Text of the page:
hartley nature center

Bill Burris/Flickr

Hartley Nature Center says they're just taking advantage of the snow cover to safely burn a series of debris piles (and a little storm damage) left over from a logging operation this summer.

It's not an official park activity or anything, but the park is still open, and if you're out for a ski or a walk in the 20-below wind chills and you happen upon some folks tending a nice blazing fire ... and you happen to have some marshmallows in your pocket, well - so much the better.

Tom O'Rourke/Hartley Nature Center

Why isn't there a "Yurts 'R' Us"?

Where do yurts come from, anyway?

Hartley Nature Center still has some unanswered questions after July storms destroyed their yurt, but the 100 schoolkids on their way to Hartley for a field trip today will get to enjoy the new yurt in all its 30' in diameter glory.  Plus it will be open as a learning space for kids year 'round: out at Hartley they also have a lifetime supply of firewood for the yurt's wood-burning stove.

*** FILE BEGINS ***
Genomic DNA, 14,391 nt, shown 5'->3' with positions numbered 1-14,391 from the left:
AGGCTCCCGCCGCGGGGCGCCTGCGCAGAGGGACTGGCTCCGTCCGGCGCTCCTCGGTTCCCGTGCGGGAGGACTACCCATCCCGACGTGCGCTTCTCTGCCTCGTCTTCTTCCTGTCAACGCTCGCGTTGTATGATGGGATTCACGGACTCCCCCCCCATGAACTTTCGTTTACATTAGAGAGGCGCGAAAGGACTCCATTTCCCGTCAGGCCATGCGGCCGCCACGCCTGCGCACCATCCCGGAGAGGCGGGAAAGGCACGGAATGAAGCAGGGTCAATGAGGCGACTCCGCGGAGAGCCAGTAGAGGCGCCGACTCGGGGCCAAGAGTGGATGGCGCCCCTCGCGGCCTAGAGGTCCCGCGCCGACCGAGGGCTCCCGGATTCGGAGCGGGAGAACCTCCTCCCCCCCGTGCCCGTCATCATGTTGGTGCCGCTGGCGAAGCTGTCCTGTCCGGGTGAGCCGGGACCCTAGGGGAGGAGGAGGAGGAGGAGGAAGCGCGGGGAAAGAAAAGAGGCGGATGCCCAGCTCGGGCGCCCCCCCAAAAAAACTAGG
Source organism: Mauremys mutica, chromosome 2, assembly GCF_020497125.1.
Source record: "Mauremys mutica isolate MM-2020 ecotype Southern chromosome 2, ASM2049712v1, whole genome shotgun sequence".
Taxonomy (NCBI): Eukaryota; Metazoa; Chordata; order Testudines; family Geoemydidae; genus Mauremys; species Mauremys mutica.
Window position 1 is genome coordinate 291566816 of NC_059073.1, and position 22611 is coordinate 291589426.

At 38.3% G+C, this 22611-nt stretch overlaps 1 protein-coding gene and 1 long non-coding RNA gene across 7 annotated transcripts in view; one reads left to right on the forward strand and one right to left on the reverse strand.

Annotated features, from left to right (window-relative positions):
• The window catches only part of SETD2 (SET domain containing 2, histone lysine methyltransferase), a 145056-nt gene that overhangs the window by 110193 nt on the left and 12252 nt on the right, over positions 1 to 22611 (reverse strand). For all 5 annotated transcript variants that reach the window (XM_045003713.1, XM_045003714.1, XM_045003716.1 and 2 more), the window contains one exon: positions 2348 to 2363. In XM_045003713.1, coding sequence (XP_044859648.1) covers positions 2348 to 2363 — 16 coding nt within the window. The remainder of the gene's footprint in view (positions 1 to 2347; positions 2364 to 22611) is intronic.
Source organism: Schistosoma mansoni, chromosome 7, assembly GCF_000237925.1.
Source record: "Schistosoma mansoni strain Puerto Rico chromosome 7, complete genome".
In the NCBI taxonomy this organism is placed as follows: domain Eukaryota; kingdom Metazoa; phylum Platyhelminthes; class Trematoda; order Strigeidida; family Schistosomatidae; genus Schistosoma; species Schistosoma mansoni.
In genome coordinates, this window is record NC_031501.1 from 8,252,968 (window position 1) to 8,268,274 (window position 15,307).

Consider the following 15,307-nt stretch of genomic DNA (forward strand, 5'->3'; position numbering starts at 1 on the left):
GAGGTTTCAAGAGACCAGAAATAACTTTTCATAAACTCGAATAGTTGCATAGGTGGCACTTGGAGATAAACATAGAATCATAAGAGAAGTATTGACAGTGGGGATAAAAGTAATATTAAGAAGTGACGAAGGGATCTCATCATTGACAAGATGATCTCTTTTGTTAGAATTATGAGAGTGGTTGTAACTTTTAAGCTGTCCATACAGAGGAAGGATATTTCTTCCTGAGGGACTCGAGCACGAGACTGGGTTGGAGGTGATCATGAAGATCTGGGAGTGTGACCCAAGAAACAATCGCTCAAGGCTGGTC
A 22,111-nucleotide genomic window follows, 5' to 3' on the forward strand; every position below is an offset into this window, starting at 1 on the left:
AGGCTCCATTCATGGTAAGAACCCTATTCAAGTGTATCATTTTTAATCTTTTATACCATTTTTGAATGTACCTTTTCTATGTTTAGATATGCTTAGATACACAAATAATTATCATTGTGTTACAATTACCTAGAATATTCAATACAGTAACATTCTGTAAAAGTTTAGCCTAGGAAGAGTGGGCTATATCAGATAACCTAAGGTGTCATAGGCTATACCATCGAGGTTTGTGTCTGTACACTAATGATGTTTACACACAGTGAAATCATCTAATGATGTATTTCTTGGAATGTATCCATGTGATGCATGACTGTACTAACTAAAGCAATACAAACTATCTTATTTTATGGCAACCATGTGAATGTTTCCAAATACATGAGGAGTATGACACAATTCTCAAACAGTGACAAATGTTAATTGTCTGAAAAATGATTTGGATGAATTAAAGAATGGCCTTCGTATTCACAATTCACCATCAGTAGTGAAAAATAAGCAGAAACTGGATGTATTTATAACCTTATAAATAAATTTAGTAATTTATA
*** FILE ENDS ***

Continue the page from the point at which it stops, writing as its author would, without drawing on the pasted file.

Hartley Nature Center

April showers bring May flowers ... and this year, July storms brought August fundraisers.

The community raised over $10,000 for Hartley Nature Center's Yurt Got Hurt event to restore damaged outdoor education centers, but the scramble to get the park back up and running for the over ten thousand kids who come through on field trips every year continues.

Luckily, so do offers of help from local volunteers.

6/23 North Shore

Jun 23, 2015

Whether it's giving them a mud puddle to play in or a frog to follow, the education staff at Hartley Nature Center is getting kids outside. The Center offers everything from preschool and early-childhood programs to school field trips and summer day camps.   Tiffany Smith is Hartley's education director, and she explains how she knows when they get it right.

Lisa Johnson

Hartley Nature Center's Tom O'Rourke joins us this morning to talk about membership, community and the importance of the great outdoors!

Hartley Nature Center

Tom O'Rourke, executive director of Hartley Nature Center, describes what the $600 thousand dollar award will do for park improvements.